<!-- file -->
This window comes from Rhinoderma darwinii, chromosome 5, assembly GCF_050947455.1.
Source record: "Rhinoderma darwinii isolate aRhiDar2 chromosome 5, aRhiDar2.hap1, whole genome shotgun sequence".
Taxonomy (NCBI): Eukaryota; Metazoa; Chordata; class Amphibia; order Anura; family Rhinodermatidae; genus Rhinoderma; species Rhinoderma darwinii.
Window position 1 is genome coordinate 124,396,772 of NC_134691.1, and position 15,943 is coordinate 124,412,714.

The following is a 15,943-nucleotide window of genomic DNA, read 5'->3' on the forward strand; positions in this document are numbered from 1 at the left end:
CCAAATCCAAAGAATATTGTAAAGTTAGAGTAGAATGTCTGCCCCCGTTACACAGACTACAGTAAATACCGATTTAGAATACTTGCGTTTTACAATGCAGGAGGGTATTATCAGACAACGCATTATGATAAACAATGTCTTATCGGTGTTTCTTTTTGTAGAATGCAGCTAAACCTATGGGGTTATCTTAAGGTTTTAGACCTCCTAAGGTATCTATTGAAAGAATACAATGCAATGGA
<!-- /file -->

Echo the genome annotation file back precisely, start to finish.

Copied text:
This window comes from Rhinoderma darwinii, chromosome 5, assembly GCF_050947455.1.
Source record: "Rhinoderma darwinii isolate aRhiDar2 chromosome 5, aRhiDar2.hap1, whole genome shotgun sequence".
Taxonomy (NCBI): Eukaryota; Metazoa; Chordata; class Amphibia; order Anura; family Rhinodermatidae; genus Rhinoderma; species Rhinoderma darwinii.
Window position 1 is genome coordinate 124,396,772 of NC_134691.1, and position 15,943 is coordinate 124,412,714.

The following is a 15,943-nucleotide window of genomic DNA, read 5'->3' on the forward strand; positions in this document are numbered from 1 at the left end:
CCAAATCCAAAGAATATTGTAAAGTTAGAGTAGAATGTCTGCCCCCGTTACACAGACTACAGTAAATACCGATTTAGAATACTTGCGTTTTACAATGCAGGAGGGTATTATCAGACAACGCATTATGATAAACAATGTCTTATCGGTGTTTCTTTTTGTAGAATGCAGCTAAACCTATGGGGTTATCTTAAGGTTTTAGACCTCCTAAGGTATCTATTGAAAGAATACAATGCAATGGA